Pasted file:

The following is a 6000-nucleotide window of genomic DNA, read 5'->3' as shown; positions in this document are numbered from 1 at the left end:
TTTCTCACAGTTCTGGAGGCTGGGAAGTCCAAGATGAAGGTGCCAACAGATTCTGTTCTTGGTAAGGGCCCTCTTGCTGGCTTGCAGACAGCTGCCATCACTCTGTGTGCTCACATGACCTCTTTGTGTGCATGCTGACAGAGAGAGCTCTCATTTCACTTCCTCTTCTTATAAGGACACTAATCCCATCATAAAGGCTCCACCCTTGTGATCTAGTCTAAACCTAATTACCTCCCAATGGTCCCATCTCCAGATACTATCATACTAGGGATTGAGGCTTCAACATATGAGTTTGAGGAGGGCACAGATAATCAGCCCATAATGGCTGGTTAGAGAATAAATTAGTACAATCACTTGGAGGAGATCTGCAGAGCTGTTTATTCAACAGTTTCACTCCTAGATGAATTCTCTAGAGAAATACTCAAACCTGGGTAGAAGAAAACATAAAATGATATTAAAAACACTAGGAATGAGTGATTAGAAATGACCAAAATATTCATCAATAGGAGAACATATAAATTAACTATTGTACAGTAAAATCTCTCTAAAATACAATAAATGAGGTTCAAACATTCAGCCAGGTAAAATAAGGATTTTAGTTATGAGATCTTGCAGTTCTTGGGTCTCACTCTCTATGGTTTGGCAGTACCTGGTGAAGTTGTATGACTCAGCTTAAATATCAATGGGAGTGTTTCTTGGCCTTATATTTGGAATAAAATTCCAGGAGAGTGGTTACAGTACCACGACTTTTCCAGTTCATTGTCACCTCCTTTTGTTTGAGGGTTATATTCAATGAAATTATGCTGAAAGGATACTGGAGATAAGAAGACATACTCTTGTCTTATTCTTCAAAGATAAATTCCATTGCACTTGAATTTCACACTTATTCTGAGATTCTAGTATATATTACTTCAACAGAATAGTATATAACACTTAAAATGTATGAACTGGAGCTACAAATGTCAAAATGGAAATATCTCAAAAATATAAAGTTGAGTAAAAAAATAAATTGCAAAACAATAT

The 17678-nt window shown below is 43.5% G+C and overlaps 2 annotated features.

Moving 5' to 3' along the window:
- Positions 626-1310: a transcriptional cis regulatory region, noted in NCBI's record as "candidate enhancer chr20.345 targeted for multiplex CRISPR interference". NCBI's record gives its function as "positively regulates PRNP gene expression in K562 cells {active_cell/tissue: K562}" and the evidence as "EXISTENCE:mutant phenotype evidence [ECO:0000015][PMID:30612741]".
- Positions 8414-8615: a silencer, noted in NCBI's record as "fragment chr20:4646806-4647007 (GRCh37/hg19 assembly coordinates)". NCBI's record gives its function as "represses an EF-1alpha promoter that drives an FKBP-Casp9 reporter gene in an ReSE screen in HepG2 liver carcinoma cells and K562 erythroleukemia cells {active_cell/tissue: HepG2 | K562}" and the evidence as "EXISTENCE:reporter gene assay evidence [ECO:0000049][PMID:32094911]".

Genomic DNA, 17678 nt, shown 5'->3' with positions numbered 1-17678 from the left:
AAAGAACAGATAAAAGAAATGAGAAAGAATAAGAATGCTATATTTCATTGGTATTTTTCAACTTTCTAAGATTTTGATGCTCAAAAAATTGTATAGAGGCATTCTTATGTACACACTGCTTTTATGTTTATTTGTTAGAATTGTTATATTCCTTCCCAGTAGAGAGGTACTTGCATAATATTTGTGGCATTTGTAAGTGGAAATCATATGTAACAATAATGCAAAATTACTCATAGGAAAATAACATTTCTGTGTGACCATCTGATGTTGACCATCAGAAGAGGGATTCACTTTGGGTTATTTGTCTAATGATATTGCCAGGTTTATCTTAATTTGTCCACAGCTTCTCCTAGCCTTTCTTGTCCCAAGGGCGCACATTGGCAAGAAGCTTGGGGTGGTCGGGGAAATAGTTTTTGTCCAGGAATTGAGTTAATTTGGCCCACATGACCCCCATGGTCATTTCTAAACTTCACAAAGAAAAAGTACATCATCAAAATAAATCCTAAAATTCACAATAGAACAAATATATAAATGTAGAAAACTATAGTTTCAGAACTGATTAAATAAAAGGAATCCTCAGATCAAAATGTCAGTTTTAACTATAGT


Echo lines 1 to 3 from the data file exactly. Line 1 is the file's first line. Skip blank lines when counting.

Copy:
The following is a 6000-nucleotide window of genomic DNA, read 5'->3' as shown; positions in this document are numbered from 1 at the left end:
TTTCTCACAGTTCTGGAGGCTGGGAAGTCCAAGATGAAGGTGCCAACAGATTCTGTTCTTGGTAAGGGCCCTCTTGCTGGCTTGCAGACAGCTGCCATCACTCTGTGTGCTCACATGACCTCTTTGTGTGCATGCTGACAGAGAGAGCTCTCATTTCACTTCCTCTTCTTATAAGGACACTAATCCCATCATAAAGGCTCCACCCTTGTGATCTAGTCTAAACCTAATTACCTCCCAATGGTCCCATCTCCAGATACTATCATACTAGGGATTGAGGCTTCAACATATGAGTTTGAGGAGGGCACAGATAATCAGCCCATAATGGCTGGTTAGAGAATAAATTAGTACAATCACTTGGAGGAGATCTGCAGAGCTGTTTATTCAACAGTTTCACTCCTAGATGAATTCTCTAGAGAAATACTCAAACCTGGGTAGAAGAAAACATAAAATGATATTAAAAACACTAGGAATGAGTGATTAGAAATGACCAAAATATTCATCAATAGGAGAACATATAAATTAACTATTGTACAGTAAAATCTCTCTAAAATACAATAAATGAGGTTCAAACATTCAGCCAGGTAAAATAAGGATTTTAGTTATGAGATCTTGCAGTTCTTGGGTCTCACTCTCTATGGTTTGGCAGTACCTGGTGAAGTTGTATGACTCAGCTTAAATATCAATGGGAGTGTTTCTTGGCCTTATATTTGGAATAAAATTCCAGGAGAGTGGTTACAGTACCACGACTTTTCCAGTTCATTGTCACCTCCTTTTGTTTGAGGGTTATATTCAATGAAATTATGCTGAAAGGATACTGGAGATAAGAAGACATACTCTTGTCTTATTCTTCAAAGATAAATTCCATTGCACTTGAATTTCACACTTATTCTGAGATTCTAGTATATATTACTTCAACAGAATAGTATATAACACTTAAAATGTATGAACTGGAGCTACAAATGTCAAAATGGAAATATCTCAAAAATATAAAGTTGAGTAAAAAAATAAATTGCAAAACAATAT

The 17678-nt window shown below is 43.5% G+C and overlaps 2 annotated features.